Federal air safety regulators called for the inspection of 415 Boeing (BA) 767s on Monday, saying a problem with rivets could impact the jet’s ability to function normally.

In a notice in the Federal Register, the Federal Aviation Administration said it is expanding an investigation into the rivets on these medium- to long-haul jets that first began in August 2000.

The new airworthiness directive, effective March 3, will look into the condition of the jet's six bellcranks and whether they could cause “failures or jams” resulting in the “possible loss of control of the airplane.”

The FAA will conduct functional tests and take “corrective actions” if necessary.

A Boeing spokesperson representing the 767 program said Boeing works closely with the FAA to monitor the fleet for potential safety issues. The proposed rule requires the continuation of repetitive testing and checks of the bellcranks as well as visual inspection and testing within 72 months of the March 3 airworthiness directive date.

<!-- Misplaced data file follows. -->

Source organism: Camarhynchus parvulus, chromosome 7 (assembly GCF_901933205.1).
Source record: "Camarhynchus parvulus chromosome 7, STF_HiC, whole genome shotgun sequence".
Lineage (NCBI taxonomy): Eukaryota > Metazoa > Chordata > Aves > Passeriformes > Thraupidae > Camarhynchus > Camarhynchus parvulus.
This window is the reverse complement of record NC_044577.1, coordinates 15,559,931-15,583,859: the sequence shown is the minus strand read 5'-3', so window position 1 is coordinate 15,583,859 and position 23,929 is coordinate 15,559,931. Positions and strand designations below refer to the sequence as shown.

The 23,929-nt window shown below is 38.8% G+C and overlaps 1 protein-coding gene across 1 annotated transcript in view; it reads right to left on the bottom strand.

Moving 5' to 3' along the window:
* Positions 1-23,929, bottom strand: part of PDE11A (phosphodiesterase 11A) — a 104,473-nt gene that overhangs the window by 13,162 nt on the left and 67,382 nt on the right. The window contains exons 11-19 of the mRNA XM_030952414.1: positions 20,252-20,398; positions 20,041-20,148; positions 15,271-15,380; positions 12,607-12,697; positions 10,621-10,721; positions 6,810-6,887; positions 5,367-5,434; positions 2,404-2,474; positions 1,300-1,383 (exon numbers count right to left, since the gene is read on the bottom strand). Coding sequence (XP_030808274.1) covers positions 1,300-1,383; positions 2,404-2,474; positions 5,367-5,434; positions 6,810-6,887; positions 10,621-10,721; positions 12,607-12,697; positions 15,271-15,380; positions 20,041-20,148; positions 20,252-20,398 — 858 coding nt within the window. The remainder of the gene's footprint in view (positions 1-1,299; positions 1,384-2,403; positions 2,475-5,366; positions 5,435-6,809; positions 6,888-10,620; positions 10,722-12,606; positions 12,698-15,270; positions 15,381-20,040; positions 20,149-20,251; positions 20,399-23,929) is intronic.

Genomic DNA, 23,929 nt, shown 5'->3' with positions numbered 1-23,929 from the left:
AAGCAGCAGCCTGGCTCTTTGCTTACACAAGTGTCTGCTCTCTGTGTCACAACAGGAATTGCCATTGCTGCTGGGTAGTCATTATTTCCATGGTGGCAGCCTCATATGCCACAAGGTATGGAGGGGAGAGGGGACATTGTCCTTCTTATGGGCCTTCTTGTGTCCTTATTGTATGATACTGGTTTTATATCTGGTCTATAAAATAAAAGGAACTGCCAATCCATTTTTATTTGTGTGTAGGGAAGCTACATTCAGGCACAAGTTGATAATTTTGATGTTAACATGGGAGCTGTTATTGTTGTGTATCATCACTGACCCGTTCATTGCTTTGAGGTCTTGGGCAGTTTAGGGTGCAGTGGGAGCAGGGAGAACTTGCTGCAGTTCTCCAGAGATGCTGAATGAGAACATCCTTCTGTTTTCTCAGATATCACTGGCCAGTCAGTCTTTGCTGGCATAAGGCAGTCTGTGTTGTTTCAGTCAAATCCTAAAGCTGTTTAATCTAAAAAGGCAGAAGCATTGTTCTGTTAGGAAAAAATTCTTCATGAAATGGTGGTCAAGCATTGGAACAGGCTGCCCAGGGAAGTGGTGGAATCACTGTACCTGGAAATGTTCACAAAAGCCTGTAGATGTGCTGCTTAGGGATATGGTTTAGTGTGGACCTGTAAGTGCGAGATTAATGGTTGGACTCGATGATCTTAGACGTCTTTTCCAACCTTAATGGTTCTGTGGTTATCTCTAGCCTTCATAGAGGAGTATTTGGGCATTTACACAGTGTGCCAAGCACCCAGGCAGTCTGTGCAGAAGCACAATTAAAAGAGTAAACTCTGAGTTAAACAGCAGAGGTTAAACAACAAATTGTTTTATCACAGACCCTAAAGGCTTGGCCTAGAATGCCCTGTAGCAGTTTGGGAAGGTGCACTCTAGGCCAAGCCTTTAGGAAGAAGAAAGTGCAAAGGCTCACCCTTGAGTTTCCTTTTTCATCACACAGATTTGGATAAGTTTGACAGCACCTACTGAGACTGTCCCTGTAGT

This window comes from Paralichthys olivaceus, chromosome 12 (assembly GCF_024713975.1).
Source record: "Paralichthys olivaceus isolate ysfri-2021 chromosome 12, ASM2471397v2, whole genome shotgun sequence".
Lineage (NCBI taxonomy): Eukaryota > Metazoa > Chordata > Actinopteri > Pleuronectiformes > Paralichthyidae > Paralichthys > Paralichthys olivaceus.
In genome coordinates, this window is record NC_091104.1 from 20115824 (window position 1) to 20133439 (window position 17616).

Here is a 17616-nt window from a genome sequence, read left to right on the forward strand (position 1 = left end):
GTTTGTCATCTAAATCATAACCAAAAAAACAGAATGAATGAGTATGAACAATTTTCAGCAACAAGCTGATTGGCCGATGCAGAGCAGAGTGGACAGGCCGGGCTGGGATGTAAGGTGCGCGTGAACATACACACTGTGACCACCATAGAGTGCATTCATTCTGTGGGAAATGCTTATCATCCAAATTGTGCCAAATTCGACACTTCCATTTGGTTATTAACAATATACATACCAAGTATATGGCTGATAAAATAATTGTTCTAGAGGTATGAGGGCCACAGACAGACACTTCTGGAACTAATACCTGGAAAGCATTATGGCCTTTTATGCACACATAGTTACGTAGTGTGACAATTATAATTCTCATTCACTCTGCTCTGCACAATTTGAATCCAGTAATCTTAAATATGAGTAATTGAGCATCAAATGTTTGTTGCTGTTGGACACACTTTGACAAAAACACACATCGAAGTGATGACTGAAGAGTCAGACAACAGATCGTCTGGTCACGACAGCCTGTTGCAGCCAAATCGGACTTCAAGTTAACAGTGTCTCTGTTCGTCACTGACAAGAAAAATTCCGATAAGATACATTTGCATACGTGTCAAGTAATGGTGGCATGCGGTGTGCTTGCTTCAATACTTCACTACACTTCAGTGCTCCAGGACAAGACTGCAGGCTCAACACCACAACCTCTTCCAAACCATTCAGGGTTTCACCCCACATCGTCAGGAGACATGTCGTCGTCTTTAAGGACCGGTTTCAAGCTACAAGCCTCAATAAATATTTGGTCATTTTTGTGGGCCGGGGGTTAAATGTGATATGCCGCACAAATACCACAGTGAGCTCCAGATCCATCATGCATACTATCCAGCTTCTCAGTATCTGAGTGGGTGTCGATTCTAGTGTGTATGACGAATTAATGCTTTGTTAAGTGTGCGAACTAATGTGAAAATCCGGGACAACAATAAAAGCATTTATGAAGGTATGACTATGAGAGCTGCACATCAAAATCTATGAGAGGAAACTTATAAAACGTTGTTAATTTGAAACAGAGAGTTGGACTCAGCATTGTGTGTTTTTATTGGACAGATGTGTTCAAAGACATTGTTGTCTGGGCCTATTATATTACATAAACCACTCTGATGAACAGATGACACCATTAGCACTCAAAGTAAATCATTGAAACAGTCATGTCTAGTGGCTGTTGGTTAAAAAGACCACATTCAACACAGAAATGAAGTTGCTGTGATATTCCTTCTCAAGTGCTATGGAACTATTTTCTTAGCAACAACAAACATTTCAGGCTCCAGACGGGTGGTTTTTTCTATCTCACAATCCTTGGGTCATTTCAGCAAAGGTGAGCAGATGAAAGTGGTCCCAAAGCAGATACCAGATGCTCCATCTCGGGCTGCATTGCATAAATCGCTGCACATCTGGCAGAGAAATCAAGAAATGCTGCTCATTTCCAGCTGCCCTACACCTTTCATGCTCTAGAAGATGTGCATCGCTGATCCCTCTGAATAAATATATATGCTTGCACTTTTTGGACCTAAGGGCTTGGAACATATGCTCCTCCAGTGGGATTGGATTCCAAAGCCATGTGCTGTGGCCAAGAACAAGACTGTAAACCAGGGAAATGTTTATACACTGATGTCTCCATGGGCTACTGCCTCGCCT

"This is an ongoing and continuous process," she said. 

Boeing said it recommended similar inspections in a series of service bulletins sent to operators from 2000 through 2007. 

Certain carriers, including United Airlines (UAL), rejected to the airworthiness directive when it first proposed in November 2013 and requested it be withdrawn. However, the FAA said the checks are necessary and will help reduce the probability of a malfunction.

Safety regulators estimate total costs to test and fix the problem of more than $2 million per plane, however, the actual cost will depend on the results of the FAA's inspection and Boeing said some costs might also be covered under warranty.

The Chicago-based jet maker has delivered more than 1,000 767s since putting them into service in 1982. The FAA could not say how many of the 415 affected would be require repairs. 

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